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Monday, February 24, 2020
UNITED NATIONS, Nov 22 2010 (IPS) - As the international community commemorated Africa Industrialisation Day last week, United Nations officials expressed mixed emotions about a beleaguered continent plagued by a rash of political, economic and military crises.
Secretary-General Ban Ki-moon warned that a continuing global economic crisis has not only reduced the demand for African exports but also constricted foreign aid and hindered the flow of remittances to the cash-strapped continent.
As a result, Africa’s share of the weakened global economy remains “disproportionately low”, he said.
The U.N. Industrial Development Organisation (UNIDO) pointed out last week that Africa has been hit by major supply-side constraints primarily because of the global food, fuel and financial crises.
“The continent has suffered from low productivity, a lack of appropriate skills, a lack of infrastructure, a high cost of doing business and a lag in agricultural production – all of which contributed to a flagging economy,” George Assaf, UNIDO’s director and representative to the United Nations, told reporters Friday.
“Africa needs to integrate more efficiently into international markets, and achieve market niches internationally,” he added.
He said foreign direct investment in Africa last year amounted to 88 billion dollars – twice the level of official development assistance. At the same time, remittances to Africa grew from 11 billion dollars in 2000 to 40 billion dollars in 2008.
“Africa will be an important player in the future without any doubt,” Deutscher told reporters last month.
On the negative side, the United Nations points out that 45,000 jobs were lost in South Africa alone in 2008 and 2009, where manufacturing output fell by 25 percent.
In the Democratic Republic of Congo (DRC), about 100,000 workers were made redundant in 2009 due to smelter closures.
And in the Zambian mining sector, about 6,000 lost their jobs in November 2008 alone.
The unemployment rate in Lesotho increased from an already high 23 percent in 2008 to 29.4 percent in 2009, according to an assessment by the U.N. Development Programme (UNDP).
Ibrahim Assane Mayaki, chief executive officer of the New Partnership for Africa’s Development (NEPAD), claims Africa’s per capita income was higher than that of India.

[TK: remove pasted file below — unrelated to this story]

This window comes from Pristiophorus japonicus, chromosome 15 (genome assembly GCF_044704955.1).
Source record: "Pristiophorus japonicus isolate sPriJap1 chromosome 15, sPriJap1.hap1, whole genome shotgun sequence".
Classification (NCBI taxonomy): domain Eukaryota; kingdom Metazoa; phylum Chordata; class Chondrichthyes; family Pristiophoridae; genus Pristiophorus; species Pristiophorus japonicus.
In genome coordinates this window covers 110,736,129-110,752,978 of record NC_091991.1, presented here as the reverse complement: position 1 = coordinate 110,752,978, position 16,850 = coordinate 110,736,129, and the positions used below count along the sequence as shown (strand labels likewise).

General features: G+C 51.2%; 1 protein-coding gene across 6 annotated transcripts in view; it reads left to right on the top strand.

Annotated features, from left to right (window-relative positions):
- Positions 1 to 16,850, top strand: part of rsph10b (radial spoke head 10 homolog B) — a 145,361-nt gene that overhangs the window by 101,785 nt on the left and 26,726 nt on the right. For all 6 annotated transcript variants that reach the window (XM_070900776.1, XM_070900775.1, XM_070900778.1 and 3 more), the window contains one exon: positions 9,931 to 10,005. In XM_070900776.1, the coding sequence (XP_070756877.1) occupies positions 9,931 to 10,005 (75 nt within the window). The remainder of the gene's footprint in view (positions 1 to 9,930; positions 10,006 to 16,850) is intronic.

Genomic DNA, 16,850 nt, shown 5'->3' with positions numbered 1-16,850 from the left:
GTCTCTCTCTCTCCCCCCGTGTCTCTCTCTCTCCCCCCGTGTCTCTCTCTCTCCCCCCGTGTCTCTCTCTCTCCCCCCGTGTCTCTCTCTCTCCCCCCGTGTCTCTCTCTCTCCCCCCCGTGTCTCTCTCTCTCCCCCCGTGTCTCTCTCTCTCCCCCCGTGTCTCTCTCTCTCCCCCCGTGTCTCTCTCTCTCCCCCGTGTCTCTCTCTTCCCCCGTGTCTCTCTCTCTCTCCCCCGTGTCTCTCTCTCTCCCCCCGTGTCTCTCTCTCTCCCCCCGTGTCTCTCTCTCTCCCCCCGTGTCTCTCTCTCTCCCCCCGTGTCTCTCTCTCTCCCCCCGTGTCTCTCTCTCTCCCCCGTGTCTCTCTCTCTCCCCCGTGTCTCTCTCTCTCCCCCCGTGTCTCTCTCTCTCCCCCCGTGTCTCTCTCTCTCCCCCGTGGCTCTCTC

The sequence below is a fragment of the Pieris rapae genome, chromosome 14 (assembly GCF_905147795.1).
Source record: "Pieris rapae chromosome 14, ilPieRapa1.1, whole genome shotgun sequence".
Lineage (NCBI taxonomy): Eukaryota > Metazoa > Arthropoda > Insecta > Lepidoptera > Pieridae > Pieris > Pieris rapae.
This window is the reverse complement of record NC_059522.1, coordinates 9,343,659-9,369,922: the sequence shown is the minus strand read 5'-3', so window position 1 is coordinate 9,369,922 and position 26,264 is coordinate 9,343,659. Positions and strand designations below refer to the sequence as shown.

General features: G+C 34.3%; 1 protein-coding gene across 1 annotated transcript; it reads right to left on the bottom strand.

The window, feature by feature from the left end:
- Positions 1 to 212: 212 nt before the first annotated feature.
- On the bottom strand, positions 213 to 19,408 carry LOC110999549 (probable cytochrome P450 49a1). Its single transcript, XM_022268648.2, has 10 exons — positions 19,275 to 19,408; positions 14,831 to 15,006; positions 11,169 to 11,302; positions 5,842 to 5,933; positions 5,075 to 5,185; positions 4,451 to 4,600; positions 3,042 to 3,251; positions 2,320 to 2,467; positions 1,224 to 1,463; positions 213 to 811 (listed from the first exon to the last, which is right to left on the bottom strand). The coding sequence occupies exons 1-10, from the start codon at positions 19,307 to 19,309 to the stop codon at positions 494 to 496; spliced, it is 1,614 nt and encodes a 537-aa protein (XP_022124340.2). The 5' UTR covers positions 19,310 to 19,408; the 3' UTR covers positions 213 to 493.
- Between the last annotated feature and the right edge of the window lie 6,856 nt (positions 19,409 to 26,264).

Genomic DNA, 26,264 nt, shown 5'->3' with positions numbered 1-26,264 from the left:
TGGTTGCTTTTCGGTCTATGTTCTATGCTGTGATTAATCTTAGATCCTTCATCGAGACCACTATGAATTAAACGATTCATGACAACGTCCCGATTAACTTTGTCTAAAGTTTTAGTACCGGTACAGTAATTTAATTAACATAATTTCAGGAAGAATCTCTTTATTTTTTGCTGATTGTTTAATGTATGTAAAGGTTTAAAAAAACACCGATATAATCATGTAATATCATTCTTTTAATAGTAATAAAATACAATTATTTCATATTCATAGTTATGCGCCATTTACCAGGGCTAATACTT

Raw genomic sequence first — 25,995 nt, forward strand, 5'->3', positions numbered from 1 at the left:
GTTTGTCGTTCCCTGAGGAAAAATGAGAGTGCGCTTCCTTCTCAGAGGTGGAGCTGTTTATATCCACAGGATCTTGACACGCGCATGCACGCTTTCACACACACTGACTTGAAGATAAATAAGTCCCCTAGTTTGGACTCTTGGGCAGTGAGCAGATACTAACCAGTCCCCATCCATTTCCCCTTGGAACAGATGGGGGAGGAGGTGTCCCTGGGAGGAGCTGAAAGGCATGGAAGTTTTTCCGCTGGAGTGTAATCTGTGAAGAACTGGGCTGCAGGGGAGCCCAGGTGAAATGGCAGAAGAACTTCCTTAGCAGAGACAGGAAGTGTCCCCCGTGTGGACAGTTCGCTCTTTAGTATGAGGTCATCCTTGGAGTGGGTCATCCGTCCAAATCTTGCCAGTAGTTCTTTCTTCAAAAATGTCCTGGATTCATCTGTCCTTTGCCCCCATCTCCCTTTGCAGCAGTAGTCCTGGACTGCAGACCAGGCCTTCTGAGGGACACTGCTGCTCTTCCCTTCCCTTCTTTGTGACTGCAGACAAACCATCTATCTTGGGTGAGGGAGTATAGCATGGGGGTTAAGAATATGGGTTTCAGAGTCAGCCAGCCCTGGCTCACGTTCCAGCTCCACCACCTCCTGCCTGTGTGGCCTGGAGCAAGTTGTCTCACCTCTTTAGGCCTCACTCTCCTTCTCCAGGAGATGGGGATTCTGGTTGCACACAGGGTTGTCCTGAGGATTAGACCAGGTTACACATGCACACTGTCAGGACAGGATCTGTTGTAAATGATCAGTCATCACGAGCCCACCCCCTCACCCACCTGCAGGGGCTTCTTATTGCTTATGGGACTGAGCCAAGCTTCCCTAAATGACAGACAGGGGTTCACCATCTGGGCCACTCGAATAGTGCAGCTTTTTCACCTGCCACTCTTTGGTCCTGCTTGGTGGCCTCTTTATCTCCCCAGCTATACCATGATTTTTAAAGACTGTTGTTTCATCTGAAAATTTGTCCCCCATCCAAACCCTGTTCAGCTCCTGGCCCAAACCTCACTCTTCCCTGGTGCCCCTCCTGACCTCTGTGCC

But he warns that the most challenging issue for Africa’s leaders in the next 50 years would be youth employment. That lingering issue was “a political bomb” on which African leaders were sitting, he told reporters last month.
He said NEPAD’s two priorities were agriculture and infrastructure building.
And NEPAD’s strategic focus was on two key issues: the promotion of closer cooperation with the regional economic communities in Africa and the promotion of better cooperation and harmonisation between NEPAD’s activities and those of the African Union Commission.
“Although resources were important, the question of political leadership and managerial capacity to implement objectives was much more important,” Mayaki added.
He said African leaders believed the best way to reduce poverty was to increase economic growth. If economic growth was not increased, poverty could be not be reduced significantly, he declared.
Listing the significant progress made by African countries recently, UNDP points out that Nigeria’s National Special Programme for Food Security has contributed to a doubling of production and income of farmers in that country.
A national input subsidy programme has helped Malawi achieve a 53 percent food surplus in 2007, from a 43 percent national food deficit in 2005.
In Rwanda, contraceptive prevalence increased from 10 percent in 2005 to 26 percent in 2008.
A new report titled “Economic Diversification of Africa: A Review of Selected Countries” presents new development strategies highlighting diversification and also transport corridors between countries and hubs related to telecommunications and science and technology.
The study, jointly produced by the U.N. Office of the Special Adviser on Africa (OSAA), NEPAD and OECD, provide case studies of five countries from different subregions with different development processes: South Africa, Kenya, Tunisia, Angola and Benin.
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